Tuesday, July 2, 2013

Performance On Command

While reviewing entries for the remaining meets this season (and of course, discussions with parents), the thought occurred to me that Age Group Swimming has become pretty falsely fail safe. We set goals and pretty well offer unlimited opportunities to succeed... which isn't he way that life works... heck, it isn't even the way that our sport works. Ask any swimmer if they had multiple chances to make the Canada Games Team; no, they had to perform at Senior Nationals in April. No other chances. Kelly Aspinal was the dominant freestyler and backstroker in Canadian Swimming this year, but he will not be swimming in Barcelona at World Championships because he did not perform well enough at World Trials in April (same meet as I previously mentioned).

How are we making our sport falsely"fail safe"?
Over the years, younger swimmers have tended to use the "time trial" bail out system for qualification times; can't do it at the meet so we try again and again later. This is sort of asinine because it teaches athletes that there is always another chance... when in many cases there is not really.

Lets use Canadian Age Group Championships as an example; Ontario athletes have had all season to qualify for 3 events at CAGC and will have 1 final shot in Brantford this weekend at the Ontario Age Group Championships. I feel that athletes should really use this opportunity to swim fast and qualify. If they cannot qualify at this championship meet due to the pressure (or you feel that it is too much pressure to put on an athlete), what is achieving a qualification time at a later time trial going to achieve? There is no less pressure at the Canadian Age Group Championships than there is at the Provincial Age Group Championships. In reality, this athlete has really done everything that they can just to qualify for the event... what more can be expected at another meet in 2 weeks time? Especially when the athlete could not get the time in a stressful environment of a Provincial Championship. Yes the athlete will participate in the Canadian Age Group Championships... but is that what we really want..? I mean... I know that no one is happy when Ontario Athletes just participate in tour teams. I know that no one is happy when Canadian athletes just participated in NACC in the past. I KNOW FOR SURE that no one will be happy if our Canadian Athletes go to Barcelona just to participate in World Championships. We need to be teaching competitiveness. 

I hope that my message will get across properly and not misconstrued (as it often is) as being harsh or mean spirited. Yes, it is wonderful to allow people to participate in championships, and yes it may keep them interested in the sport for another season, but for the athlete that requires that gratification just to move forward with their career, another road block will very likely deter them sometime soon. There is purpose in failing your goal sometimes, and often, it serves some good. Learning to cope with disappointment can be very beneficial down the road if your athlete fails to make the Canada Games Team or make the World Championship team, or ends up as a coach whose athletes fail to make either.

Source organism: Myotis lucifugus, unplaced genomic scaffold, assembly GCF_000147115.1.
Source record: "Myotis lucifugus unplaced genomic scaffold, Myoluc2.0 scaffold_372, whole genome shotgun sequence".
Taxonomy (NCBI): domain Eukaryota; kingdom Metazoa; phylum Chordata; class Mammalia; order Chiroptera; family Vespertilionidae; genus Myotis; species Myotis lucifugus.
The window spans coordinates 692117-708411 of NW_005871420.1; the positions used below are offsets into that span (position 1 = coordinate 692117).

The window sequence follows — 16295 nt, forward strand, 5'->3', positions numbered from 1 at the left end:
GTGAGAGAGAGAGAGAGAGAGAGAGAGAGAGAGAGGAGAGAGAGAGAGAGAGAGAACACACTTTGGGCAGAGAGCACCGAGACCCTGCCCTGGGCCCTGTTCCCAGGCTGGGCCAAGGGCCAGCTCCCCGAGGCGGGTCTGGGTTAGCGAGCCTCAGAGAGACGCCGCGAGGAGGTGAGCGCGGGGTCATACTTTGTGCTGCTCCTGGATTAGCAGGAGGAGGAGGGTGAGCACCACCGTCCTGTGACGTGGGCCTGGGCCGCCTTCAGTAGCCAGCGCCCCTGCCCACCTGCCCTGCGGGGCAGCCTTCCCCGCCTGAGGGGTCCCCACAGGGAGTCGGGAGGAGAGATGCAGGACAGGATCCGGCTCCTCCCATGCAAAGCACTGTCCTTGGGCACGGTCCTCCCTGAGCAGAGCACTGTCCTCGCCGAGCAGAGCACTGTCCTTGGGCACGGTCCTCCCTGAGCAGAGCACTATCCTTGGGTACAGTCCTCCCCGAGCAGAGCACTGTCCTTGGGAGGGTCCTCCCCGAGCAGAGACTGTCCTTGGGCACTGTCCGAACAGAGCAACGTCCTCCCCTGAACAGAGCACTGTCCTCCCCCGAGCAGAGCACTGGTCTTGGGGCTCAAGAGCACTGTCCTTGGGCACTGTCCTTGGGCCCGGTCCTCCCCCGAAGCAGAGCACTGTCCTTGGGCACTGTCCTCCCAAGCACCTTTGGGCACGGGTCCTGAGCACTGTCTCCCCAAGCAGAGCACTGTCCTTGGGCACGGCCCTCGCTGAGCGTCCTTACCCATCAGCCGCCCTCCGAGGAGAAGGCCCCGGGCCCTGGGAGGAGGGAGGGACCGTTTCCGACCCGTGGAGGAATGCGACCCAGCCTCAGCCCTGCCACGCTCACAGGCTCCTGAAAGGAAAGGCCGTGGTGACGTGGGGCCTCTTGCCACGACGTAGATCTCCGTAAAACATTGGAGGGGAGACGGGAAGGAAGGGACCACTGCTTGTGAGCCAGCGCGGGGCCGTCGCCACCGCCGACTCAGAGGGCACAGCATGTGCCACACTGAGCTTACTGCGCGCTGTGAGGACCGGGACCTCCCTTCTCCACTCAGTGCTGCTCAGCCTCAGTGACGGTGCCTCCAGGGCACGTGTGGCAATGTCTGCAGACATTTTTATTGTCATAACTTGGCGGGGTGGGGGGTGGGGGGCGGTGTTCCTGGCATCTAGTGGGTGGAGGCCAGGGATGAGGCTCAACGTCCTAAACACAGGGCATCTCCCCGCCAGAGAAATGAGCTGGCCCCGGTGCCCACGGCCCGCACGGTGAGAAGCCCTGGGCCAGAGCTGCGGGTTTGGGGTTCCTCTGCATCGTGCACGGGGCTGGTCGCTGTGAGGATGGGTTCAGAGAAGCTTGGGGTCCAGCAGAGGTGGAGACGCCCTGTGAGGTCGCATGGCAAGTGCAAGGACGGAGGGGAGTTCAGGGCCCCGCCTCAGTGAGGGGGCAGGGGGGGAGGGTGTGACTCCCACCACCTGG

Sport is great because its brings out the best in us. It make us want to see people succeed and warm our hearts when they do. It makes us sad and sympathetic when athletes don't succeed, especially when they are our own children. But never underestimate the determination of an athlete; under the tears and disappointment there is hope and the acceptance of a challenge. If parents and coaches are doing their jobs propperly, this athlete still enjoys competition, still enjoys racing and understands that the sun will still come up tomorrow, their parents still them them and the square rout of pi is still 1.77245385091 (I'm right on that one, trust me).

Our sport offers many opportunities to build successful people and athletes, but it also offers many opportunities to circumnavigate those opportunities and settle for instant gratification. Please use failure (especially failure to qualify) as a means to build a more successful and hungry athlete and person and not search for 20 more opportunities to get it right... because life and our sport beyond age 14 do not work that way. We need to prepare our athletes, the future of Canadian sport, to perform when it matters - to perform on command - and not teach them that there is always next week's time trial.